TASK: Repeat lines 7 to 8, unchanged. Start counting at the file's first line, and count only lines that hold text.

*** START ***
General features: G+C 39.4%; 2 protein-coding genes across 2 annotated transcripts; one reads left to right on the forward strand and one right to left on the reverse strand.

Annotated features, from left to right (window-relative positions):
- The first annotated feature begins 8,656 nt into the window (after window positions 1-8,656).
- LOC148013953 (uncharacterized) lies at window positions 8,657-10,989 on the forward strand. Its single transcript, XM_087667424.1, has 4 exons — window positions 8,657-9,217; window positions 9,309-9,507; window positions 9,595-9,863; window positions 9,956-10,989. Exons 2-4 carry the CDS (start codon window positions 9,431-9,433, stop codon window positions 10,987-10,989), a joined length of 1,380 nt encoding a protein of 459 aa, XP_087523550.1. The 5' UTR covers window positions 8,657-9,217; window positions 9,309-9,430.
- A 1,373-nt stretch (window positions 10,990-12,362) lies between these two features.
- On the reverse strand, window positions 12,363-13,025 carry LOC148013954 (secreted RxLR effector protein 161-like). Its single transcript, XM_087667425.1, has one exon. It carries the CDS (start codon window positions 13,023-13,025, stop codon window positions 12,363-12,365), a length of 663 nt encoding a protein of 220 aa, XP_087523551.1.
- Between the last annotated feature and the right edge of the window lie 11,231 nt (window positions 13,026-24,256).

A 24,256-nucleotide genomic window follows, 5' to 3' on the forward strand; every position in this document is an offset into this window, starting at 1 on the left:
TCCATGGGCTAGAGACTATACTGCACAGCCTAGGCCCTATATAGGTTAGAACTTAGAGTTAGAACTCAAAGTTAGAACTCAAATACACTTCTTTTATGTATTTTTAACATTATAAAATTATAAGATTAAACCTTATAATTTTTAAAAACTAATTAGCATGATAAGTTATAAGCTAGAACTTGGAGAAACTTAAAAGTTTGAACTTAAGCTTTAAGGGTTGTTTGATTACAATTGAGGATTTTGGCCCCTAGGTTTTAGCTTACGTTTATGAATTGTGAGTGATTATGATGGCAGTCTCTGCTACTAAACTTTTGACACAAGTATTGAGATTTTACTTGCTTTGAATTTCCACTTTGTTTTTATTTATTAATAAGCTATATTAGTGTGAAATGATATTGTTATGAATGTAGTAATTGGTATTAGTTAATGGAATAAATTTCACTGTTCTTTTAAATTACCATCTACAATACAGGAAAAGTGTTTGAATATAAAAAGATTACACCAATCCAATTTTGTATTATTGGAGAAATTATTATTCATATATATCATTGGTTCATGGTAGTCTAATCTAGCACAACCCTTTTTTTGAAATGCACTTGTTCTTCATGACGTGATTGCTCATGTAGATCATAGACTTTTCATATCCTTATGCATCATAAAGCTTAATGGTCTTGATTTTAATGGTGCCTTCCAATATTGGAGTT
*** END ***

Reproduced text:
- Between the last annotated feature and the right edge of the window lie 11,231 nt (window positions 13,026-24,256).

A 24,256-nucleotide genomic window follows, 5' to 3' on the forward strand; every position in this document is an offset into this window, starting at 1 on the left: